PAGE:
Under the combined impact of constant negative attention from anti-fascists and the banning of the organization from the main social media platforms, which had served the dual function of showcasing the group’s politics and recruitment, Atalante’s activities had dramatically dwindled by late 2019. Raphaël Lévesque and Louis Fernandez’s legal setbacks certainly didn’t help: the assault at the bar Lvlop in December 2018 cast a pall over the organization, and Lévesque’s trial in the Vice case did not provide the political showcase hoped for. It also appears that a number of interpersonal conflicts may have diminished cohesion within the group and led to the creation of sub-cliques. Finally, the members of Atalanta, as “anti-system” as they say they are, seem to have gotten caught up in the system as they have passed their thirties and forties: more comfortable jobs, families, and houses in the suburbs do not lend themselves to revolutionary nationalist militancy.

Since 2020, the group’s outings have become less frequent, and there are fewer activists in the photos. The pressure on the region’s anti-fascists has almost entirely dissipated. The podcast L’armée des ondes, launched in October 2020 to revive the group’s activities and mainly broadcast on its Telegram channel, was initially released every month but has been slowly fading since 2022. In the winter of 2021–2022, the group did attempt to gain a foothold in the anti–health measures movement, without much success. On June 24, 2022, we were informed that the band Légitime Violence participated in the “La Saint-Jean de la race” event organized by and Alexandre Cormier-Denis.

Since then, key Atalante members seem to have recycled themselves in counter-cultural or professional projects. Cerbère Studios, registered with the Registraire des Entreprises under the name of Félix-Olivier Beauchamp, probably gives graphic design contracts to the couple Étienne Mailhot-Bruneau and Laurence Fiset-Grenier. Louis Fernandez was for a time registered as head of the company Saisis la foudre/Éditions Tardivel, with Gabriel Drouin, but the company was struck off in 2021. Jonathan Payeur, for his part, has teamed up with neo-Nazi musician Steve Labrecque to run a distributor of identity/neo-Nazi clothing under the banner Pagan Heritage (at the time of writing, however, the distributor’s website appears to be empty and inactive). The group’s suspected main ideologue Antoine Mailhot-Bruneau keeps a low profile and continues to work as an ambulance driver in Lévis. Raphaël Lévesque, now a father, seems to be alone when he tries to intimidate anti-fascist activists. That said, we cannot say that this means the official end of Atalante. Nothing prevents a future resurgence of the group in one form or another. A handful of militants, including Jo Payeur, recently emerged from under their rock to pay homage to their intellectual master Dominique Venner, who committed suicide. Nevertheless, it can be said that the group’s activity is largely at a standstill at the moment.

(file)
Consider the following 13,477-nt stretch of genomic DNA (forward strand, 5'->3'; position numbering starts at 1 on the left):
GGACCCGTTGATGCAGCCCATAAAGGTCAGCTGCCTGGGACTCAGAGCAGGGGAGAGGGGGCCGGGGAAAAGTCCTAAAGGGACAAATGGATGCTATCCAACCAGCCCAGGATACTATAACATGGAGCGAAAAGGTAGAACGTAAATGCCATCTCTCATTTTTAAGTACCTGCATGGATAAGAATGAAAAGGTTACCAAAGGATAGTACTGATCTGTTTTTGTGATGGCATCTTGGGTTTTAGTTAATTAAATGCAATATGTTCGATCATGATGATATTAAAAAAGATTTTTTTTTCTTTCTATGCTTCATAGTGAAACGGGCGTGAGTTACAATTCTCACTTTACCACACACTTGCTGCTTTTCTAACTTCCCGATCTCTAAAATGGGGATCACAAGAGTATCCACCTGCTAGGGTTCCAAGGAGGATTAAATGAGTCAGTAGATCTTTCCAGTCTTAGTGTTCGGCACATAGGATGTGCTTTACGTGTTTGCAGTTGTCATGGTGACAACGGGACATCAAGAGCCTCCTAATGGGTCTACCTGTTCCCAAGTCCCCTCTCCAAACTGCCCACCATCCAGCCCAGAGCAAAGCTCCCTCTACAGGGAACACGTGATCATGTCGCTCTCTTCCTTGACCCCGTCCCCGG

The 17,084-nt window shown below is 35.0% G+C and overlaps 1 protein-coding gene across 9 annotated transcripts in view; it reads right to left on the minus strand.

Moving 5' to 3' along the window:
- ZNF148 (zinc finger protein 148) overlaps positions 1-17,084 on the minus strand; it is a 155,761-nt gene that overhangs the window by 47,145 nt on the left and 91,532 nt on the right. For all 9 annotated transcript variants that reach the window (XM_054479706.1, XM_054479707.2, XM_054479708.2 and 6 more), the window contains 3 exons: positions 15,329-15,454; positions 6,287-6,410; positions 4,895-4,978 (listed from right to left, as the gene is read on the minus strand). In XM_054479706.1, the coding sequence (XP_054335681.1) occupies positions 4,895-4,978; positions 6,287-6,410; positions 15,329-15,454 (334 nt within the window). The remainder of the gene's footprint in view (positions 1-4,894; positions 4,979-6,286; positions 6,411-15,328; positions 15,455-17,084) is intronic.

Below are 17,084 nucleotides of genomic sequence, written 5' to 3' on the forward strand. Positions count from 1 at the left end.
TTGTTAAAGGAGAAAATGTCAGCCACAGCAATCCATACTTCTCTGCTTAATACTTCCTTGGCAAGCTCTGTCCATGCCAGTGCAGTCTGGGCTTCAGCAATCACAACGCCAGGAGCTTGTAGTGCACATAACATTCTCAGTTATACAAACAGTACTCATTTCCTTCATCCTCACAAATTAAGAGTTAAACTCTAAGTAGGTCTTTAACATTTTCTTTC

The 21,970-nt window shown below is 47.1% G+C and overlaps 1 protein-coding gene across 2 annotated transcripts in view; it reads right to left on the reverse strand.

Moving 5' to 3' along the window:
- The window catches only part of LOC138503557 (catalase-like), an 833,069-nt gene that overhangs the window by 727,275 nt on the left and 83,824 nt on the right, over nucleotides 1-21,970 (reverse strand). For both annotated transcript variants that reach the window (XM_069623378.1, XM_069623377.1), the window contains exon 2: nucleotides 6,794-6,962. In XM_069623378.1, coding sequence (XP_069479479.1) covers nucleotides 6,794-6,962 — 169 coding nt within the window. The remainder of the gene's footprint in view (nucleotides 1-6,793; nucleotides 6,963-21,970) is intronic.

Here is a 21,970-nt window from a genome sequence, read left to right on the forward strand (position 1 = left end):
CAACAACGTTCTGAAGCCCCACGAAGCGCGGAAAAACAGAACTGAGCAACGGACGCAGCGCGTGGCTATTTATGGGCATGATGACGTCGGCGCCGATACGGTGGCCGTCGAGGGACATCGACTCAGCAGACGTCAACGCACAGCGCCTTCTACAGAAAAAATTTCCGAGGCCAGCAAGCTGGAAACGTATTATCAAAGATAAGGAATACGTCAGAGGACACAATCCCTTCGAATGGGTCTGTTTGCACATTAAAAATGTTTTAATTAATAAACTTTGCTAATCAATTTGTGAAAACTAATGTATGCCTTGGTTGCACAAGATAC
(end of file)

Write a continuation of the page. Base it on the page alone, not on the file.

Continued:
The Rest of Them

For its part, the neo-Nazi-inspired Islamophobic group Soldiers of Odin Québec, which drew attention to itself with a series of public outings and provocative actions in 2017 and 2018, did not last long after coming up against real-life anti-fascists. Despite a change in leadership, the group never recovered and now seems to have disappeared completely.

The Fédération des Québécois de souche (FQS), with its website and its newspaper Le Harfang, has long been one of the most important Québec far-right platforms for information and ideological formation. Founded in 2007 by neo-Nazis, the FQS has been taking a large-tent approach for more than a decade, creating a milieu where reactionary and “revolutionary” far-right families rub shoulders—probably not without tension. At the time of writing, the domain name seems to have been hijacked or not renewed, and the last posts on the FQS Twitter account date back to 2020. Le Harfang’s Telegram channel, which has 288 followers at this point, is still very active, however, and appears to be the group’s main platform. Le Harfang, whose most recent issue (Spring 2023) focuses on the “Great Replacement” theory, continues to be published as well. Based on the most recent available information, the paper is headed by the pseudonymous FQS author Rémi Tremblay, as well as by Roch Tousignant and François Dumas, dinosaurs from the Cercle Jeune nation, who were already trying to unify the different tendencies of the far right in the 1990s. (On this subject, see the pamphlet Notre maître le passé?!? Extrême droite au Québec 1930–1998.)